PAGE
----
Peach Leaf Curl (Taphrina deformans)

This year peach leaf curl has been devastating. Virtually affecting all of my peaches, nectarines, but not to any great extent on my almonds or apricots. Even the varieties that are supposedly resistant have been affected.

The fungus spores that produce the leaf curl, over winters in the bark and bud fissures. When the right spring conditions occur the fungus spores wash off the bark by rain and splash onto the buds, which it then penetrates the leaf tissue causing the characteristic leaf curl. Strangely it is supposed to be when cold and wet conditions occur in the spring.

In very worst cases all the leaves drop off, normally then followed by the tree producing new fresh shoots that are unaffected.

The most effective method is to prevent the spores washing into the buds by building a plastic shelter to keep the rain off. Keep this in place from January to April. Make sure the tree is ventilated by leaving the sides of the plastic open and allow the roots to receive water by leaving a gap near the ground.

Covering of open ground grown trees is not a reality. Therefore fungicides containing copper (Vitax Bordeaux Mixture, Fruit and Vegetable Disease Control) are said to give good protection. Spray in autumn just before leaf fall and twice, two weeks apart, in late January and early February.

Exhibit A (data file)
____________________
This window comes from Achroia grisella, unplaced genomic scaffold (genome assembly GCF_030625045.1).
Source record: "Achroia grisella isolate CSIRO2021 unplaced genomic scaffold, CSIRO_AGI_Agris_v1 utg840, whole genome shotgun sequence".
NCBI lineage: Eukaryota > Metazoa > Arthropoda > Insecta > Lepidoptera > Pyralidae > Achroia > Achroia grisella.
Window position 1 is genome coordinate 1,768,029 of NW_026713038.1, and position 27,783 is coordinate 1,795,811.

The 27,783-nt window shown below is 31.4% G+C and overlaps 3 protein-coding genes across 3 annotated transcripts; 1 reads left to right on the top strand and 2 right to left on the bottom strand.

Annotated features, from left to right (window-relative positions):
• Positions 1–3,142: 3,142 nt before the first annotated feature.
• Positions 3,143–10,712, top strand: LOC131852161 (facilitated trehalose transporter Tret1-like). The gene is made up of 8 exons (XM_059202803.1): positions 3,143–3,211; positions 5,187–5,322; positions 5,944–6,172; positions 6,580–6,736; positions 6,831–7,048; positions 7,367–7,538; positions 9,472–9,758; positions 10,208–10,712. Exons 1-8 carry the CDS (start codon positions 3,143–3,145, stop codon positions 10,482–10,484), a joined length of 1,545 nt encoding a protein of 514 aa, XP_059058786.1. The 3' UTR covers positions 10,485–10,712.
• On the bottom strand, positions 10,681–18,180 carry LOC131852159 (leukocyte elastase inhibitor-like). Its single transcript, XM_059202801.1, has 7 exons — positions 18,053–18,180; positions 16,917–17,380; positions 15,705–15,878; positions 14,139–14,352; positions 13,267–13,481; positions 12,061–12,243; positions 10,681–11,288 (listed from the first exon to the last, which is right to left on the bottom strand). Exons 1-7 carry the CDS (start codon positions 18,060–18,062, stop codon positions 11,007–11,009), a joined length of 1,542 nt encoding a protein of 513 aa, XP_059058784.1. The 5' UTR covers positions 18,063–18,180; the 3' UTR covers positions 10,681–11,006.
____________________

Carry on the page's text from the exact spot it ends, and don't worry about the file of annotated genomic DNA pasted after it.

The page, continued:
To make a home made Bordeaux Mixture spray, measure out 6 ½ teaspoons of copper sulphate and 3 tablespoons of hydrated lime. The lime should be mixed with a pint of water to make a “milk of lime” suspension. The copper sulphate should also be dissolved in a pint of water. The latter process may take several minutes.

Before mixing the lime and copper components of the mixture, one additional step (but an important one) must be carried out. Each container of these materials should be strained through a cheesecloth filter. If cheesecloth isn’t available, use cloth of a similar loose weave. The filtering is necessary to remove small pieces of lime or copper sulphate that won’t dissolve; otherwise, you’ll find these tiny pieces in the end of your garden sprayer tip, clogging up the works!

To make the filter, simply place the cheesecloth loosely over the top of another container and fix securely in place with a string or rubber band.

The filtered copper sulphate solution is added to a one-gallon container, followed by addition of the filtered lime solution. Enough water is then added to the container to bring the total volume up to one-gallon.

You now have one gallon of Bordeaux Mixture ready for use.

 

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